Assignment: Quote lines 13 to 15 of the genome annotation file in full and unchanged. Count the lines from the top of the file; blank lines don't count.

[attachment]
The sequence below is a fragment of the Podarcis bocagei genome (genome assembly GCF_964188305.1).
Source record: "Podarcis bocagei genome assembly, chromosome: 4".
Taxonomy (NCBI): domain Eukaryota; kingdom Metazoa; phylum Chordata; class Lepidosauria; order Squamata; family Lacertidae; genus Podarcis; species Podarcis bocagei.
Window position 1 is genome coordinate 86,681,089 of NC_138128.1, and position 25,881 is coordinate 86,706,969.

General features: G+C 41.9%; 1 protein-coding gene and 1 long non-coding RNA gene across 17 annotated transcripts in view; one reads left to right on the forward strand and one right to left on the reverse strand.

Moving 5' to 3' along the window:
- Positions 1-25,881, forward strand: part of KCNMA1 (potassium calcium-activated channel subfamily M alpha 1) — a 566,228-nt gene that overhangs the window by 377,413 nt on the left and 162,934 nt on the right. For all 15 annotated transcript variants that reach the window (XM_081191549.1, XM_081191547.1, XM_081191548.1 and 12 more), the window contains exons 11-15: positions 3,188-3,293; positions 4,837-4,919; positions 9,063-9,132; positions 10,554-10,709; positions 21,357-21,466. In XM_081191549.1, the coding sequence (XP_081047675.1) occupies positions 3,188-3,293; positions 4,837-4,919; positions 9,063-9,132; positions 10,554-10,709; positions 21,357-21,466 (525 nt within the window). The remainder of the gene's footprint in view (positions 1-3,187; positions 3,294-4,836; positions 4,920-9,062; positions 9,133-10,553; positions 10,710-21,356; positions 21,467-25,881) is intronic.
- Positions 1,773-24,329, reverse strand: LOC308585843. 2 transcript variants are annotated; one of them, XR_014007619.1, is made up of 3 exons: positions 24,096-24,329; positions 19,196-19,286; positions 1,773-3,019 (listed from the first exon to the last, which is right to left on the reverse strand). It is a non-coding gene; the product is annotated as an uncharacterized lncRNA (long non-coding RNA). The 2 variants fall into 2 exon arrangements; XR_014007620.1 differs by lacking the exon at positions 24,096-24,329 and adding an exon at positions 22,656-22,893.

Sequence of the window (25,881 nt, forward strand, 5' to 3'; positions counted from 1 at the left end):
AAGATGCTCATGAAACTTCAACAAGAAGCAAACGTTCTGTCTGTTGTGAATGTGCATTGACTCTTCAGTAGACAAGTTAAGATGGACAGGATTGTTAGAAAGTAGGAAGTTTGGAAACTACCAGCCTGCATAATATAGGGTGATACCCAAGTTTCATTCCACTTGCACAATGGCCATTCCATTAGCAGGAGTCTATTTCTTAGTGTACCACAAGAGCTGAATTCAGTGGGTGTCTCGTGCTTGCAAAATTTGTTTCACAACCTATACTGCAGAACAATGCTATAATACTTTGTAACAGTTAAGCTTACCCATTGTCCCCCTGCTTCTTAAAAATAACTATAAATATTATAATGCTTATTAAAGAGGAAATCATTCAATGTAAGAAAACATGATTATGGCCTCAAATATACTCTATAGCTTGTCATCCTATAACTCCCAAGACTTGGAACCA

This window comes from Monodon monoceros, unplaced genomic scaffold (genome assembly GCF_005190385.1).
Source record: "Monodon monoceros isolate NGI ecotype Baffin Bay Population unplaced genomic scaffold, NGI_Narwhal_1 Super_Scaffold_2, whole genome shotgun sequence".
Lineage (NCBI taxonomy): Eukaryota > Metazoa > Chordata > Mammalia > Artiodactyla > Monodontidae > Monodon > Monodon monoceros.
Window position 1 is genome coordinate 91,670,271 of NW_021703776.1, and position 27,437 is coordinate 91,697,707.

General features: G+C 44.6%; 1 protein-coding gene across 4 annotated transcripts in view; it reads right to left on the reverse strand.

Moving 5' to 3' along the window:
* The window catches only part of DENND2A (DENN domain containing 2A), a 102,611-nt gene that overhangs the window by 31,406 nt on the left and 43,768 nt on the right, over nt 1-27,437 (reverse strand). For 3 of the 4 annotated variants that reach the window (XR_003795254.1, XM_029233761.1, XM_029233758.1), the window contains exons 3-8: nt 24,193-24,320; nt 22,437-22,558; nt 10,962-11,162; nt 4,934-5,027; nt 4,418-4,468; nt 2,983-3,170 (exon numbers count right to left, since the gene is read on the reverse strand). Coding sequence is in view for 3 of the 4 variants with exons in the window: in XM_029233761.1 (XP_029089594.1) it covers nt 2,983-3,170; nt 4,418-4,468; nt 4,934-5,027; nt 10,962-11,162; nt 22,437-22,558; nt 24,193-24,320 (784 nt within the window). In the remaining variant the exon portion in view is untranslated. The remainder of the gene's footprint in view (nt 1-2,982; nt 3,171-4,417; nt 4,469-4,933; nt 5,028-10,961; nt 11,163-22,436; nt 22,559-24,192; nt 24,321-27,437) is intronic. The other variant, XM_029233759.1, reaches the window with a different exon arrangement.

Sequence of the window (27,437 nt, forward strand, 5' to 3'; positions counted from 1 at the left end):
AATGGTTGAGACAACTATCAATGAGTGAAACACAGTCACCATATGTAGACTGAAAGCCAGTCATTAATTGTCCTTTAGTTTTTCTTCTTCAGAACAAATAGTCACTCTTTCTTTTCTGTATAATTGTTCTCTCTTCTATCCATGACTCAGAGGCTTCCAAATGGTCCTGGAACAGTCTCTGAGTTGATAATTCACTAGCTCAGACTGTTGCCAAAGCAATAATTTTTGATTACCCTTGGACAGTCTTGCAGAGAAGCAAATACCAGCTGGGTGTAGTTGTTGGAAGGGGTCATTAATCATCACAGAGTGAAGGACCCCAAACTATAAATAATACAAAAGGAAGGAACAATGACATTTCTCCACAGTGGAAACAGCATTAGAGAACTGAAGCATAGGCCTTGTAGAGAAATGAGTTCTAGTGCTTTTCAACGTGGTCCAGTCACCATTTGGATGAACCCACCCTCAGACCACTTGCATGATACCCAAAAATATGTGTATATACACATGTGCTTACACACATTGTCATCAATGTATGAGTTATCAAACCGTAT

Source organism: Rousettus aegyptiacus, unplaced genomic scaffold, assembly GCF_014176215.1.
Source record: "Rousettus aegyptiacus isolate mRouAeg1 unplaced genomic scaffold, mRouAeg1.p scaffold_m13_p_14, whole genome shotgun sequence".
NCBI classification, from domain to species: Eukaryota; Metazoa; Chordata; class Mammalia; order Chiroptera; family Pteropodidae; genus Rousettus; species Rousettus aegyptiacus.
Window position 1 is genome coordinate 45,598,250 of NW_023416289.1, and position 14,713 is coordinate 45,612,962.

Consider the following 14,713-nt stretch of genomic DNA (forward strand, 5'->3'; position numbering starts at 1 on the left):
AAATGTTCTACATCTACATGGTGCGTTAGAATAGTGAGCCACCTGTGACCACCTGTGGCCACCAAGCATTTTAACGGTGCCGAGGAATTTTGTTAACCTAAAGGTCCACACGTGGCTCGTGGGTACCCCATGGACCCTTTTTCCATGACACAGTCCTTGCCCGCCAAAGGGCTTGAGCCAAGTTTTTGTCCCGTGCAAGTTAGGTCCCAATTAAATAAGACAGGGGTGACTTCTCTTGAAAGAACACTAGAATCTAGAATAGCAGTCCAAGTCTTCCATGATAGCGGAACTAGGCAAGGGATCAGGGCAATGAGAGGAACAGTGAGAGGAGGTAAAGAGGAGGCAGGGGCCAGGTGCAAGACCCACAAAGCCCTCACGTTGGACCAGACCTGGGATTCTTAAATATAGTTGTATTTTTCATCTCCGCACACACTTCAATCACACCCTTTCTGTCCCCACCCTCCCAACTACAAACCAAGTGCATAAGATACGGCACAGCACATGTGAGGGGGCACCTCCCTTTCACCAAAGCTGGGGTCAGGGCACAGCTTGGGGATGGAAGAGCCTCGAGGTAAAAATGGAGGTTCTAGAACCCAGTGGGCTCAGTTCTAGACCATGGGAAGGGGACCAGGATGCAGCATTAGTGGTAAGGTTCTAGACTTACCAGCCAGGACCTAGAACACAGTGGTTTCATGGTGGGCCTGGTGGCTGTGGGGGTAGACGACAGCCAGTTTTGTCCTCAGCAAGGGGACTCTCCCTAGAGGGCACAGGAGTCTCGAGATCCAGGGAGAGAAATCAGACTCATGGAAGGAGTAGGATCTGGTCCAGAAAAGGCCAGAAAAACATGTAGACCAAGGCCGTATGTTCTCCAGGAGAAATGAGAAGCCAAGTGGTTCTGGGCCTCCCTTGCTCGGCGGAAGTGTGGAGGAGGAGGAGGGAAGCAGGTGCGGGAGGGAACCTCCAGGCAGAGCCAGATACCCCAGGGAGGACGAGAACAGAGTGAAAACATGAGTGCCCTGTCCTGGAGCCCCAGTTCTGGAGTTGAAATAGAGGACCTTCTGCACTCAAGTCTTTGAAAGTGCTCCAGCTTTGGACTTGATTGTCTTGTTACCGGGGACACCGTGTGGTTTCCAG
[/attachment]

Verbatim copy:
Lineage (NCBI taxonomy): Eukaryota > Metazoa > Chordata > Mammalia > Artiodactyla > Monodontidae > Monodon > Monodon monoceros.
Window position 1 is genome coordinate 91,670,271 of NW_021703776.1, and position 27,437 is coordinate 91,697,707.

General features: G+C 44.6%; 1 protein-coding gene across 4 annotated transcripts in view; it reads right to left on the reverse strand.